For example, software development vendors such as ScienceSoft use Amazon’s AWS Cloud as a server. The data collected from the sensors is then transmitted to the cloud via GRPS. This IoT solution enables temperature and humidity monitoring of cargo, which is then fed into customers’ existing vehicle management systems.

Benefits of implementing the Internet of Things

Improved transparency

Implementing IoT solutions in supply chain management is a good way for retailers to learn more about their products, customers and demand and build strategies accordingly. The data collected throughout the product cycle can help them better understand the market and segment products based on the target audience.

Improved efficiency
Intelligent route planning tools and IoT tracking technologies increase overall supply chain speed IX by shortening the scope of feedback loops, reducing decision-making time and proactively mitigating delay risks.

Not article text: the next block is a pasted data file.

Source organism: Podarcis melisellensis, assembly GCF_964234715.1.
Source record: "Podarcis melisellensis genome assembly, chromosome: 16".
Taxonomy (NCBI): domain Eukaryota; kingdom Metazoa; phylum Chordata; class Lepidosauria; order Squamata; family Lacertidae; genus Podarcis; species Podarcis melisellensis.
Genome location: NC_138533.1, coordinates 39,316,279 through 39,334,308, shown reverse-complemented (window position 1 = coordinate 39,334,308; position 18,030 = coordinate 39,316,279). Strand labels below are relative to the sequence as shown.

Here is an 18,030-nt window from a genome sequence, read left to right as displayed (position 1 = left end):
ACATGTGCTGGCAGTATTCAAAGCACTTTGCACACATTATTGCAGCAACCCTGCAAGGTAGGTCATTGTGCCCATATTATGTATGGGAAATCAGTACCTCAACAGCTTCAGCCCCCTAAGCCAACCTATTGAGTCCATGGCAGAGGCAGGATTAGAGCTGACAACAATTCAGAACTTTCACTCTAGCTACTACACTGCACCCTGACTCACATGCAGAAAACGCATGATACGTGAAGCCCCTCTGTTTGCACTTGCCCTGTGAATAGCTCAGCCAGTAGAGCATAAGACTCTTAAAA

Companies with a cloud-based IoT system can solve problems faster by giving access and sharing relevant data to all parties involved in the supply chain lifecycle. This data helps different stakeholders at different stages of the supply chain to formulate strategies and scenarios according to their roles and needs. This effectively reduces the impact of human error during data collection and improves overall accuracy over time.

Risk reduction
IoT solutions can leverage the influence of technology and machine intelligence to go beyond the limitations of human capabilities and identify unanticipated problems or bottlenecks in the supply chain, such as resource leaks, inefficiencies, and machine failure. These connected systems then provide accurate and real-time tracking information and alert notification to various stages of the supply chain.